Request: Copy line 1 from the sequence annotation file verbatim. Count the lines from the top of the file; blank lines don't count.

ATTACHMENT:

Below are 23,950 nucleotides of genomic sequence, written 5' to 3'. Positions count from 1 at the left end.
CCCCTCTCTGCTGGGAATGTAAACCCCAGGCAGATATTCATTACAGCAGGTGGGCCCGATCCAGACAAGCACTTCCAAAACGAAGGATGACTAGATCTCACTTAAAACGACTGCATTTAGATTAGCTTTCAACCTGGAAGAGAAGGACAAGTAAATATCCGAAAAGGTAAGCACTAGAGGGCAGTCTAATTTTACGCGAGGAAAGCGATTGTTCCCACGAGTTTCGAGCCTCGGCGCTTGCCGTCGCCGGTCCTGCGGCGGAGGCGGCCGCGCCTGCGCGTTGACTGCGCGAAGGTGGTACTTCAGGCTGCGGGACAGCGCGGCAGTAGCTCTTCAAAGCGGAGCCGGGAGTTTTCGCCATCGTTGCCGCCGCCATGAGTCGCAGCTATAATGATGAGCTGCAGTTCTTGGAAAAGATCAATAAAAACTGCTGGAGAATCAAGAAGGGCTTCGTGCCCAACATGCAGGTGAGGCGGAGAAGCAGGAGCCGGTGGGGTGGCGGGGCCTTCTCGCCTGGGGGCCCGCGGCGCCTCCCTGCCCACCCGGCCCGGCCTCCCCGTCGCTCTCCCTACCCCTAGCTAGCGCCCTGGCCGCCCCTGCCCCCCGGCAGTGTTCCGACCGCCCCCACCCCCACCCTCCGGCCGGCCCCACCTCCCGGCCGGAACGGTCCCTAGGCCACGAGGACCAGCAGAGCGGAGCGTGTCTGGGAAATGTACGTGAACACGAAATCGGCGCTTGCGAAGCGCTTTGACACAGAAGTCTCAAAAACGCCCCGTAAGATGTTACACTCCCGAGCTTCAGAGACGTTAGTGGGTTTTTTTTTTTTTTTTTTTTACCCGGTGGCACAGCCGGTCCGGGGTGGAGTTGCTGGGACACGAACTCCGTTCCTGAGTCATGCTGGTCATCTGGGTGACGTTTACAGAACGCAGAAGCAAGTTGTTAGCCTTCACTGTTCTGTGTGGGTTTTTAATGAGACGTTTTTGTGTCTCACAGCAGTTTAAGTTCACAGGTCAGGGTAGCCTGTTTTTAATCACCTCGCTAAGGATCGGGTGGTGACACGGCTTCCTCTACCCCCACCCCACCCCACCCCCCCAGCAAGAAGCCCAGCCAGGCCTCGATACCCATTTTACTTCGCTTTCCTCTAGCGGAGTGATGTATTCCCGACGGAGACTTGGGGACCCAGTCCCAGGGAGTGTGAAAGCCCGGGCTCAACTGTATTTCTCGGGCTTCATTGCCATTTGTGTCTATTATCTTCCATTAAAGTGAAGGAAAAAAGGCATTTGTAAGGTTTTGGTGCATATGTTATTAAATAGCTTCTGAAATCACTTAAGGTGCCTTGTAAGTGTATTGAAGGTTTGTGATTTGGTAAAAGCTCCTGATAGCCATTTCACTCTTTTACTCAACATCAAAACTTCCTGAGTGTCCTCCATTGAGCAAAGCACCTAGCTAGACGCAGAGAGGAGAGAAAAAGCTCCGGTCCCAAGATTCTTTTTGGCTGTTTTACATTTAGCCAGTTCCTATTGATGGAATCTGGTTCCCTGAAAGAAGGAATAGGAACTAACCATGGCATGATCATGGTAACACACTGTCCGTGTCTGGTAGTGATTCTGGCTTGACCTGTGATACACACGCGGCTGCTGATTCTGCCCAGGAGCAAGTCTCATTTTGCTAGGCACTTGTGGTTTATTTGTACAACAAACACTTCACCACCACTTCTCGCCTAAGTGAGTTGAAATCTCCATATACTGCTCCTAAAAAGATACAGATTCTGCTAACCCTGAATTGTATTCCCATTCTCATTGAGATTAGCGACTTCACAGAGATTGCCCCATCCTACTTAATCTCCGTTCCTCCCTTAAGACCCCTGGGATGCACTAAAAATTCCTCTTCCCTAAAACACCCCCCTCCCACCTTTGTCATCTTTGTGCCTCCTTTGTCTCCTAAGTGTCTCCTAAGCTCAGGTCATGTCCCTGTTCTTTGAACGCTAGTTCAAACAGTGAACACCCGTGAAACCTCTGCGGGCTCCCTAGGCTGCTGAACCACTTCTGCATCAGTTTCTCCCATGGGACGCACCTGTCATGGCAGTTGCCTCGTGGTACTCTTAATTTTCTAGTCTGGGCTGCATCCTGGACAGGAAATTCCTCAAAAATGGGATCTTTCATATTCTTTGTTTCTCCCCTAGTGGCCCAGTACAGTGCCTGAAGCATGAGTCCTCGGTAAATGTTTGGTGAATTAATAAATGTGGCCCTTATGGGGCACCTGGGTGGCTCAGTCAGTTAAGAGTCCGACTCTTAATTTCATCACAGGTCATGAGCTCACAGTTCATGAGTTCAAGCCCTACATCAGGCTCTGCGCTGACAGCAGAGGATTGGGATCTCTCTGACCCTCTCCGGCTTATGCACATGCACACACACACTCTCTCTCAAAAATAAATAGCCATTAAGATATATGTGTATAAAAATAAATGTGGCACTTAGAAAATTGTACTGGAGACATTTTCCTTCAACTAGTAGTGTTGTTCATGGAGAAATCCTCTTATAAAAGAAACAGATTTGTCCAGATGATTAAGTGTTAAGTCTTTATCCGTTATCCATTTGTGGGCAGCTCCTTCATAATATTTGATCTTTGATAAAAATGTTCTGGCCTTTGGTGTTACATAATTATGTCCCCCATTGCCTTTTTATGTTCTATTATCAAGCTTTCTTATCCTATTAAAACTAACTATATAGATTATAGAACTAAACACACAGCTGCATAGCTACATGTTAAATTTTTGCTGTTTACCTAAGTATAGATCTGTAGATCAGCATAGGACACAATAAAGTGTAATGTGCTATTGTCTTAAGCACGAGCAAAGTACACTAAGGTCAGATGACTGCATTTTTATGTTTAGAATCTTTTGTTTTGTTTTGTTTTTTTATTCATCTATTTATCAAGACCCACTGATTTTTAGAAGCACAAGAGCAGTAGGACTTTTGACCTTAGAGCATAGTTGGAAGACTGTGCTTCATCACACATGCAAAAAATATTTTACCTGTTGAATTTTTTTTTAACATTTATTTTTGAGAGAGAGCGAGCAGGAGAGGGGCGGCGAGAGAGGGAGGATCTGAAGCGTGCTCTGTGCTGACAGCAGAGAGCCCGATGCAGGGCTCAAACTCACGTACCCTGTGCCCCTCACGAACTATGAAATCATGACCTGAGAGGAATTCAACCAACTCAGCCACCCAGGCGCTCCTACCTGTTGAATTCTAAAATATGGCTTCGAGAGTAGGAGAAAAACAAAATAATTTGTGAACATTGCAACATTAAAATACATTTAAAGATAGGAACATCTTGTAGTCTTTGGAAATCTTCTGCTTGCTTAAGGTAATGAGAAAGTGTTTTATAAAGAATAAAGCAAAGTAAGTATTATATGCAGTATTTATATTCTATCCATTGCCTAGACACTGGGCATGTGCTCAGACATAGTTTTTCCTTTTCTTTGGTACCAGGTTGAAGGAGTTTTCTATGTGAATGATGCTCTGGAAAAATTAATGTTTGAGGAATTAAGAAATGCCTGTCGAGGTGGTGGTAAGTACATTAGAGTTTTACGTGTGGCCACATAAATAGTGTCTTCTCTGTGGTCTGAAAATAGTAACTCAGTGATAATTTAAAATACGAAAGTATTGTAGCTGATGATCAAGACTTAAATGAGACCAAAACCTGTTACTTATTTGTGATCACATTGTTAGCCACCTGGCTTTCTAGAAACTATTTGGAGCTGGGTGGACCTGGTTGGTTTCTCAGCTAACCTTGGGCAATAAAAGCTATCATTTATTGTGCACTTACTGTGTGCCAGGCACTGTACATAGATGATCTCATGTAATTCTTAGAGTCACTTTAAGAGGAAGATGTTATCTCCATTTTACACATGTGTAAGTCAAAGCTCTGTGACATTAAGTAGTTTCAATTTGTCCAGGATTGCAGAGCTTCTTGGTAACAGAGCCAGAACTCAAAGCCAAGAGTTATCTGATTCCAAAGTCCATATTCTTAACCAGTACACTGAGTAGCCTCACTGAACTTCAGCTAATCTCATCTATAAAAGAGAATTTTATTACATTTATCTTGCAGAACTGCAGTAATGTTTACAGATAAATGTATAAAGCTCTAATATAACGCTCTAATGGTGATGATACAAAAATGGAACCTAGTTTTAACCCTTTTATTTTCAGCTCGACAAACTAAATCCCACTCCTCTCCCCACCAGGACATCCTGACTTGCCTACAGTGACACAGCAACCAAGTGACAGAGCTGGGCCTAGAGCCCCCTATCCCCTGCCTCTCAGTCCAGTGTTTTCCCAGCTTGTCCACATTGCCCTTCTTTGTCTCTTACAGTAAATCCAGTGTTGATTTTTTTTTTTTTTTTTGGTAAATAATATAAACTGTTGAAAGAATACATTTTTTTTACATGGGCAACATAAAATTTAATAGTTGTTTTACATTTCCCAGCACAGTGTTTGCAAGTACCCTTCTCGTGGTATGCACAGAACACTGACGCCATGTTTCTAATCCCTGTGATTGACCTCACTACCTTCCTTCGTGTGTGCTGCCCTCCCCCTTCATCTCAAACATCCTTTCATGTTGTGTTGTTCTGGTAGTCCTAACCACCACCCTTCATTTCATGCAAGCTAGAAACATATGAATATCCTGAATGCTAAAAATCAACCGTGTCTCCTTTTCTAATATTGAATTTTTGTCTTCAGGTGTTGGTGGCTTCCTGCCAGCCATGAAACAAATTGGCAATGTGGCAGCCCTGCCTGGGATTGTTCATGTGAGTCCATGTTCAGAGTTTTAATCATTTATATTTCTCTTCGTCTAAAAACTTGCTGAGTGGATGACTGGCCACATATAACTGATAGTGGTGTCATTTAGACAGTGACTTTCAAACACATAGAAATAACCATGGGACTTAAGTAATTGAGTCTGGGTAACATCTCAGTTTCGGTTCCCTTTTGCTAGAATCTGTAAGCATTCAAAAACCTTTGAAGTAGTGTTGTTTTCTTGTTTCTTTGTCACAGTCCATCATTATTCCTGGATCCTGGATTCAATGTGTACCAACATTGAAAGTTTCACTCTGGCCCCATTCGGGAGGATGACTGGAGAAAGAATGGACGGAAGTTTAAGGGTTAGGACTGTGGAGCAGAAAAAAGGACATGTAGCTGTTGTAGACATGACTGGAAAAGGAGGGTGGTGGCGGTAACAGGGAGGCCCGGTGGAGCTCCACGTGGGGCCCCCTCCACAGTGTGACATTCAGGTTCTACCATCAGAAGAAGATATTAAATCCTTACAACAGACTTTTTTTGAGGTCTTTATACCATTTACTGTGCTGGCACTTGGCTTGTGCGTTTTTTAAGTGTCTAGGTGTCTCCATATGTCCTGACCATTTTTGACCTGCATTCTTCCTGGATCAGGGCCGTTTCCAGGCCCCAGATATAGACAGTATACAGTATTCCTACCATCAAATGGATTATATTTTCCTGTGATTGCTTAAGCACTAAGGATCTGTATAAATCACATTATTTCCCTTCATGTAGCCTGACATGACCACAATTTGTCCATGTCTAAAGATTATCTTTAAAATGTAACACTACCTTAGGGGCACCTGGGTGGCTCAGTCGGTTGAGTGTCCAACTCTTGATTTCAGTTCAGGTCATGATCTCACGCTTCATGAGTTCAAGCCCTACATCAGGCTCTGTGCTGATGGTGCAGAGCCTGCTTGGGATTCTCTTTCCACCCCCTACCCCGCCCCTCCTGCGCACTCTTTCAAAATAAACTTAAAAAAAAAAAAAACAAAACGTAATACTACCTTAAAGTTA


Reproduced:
Below are 23,950 nucleotides of genomic sequence, written 5' to 3'. Positions count from 1 at the left end.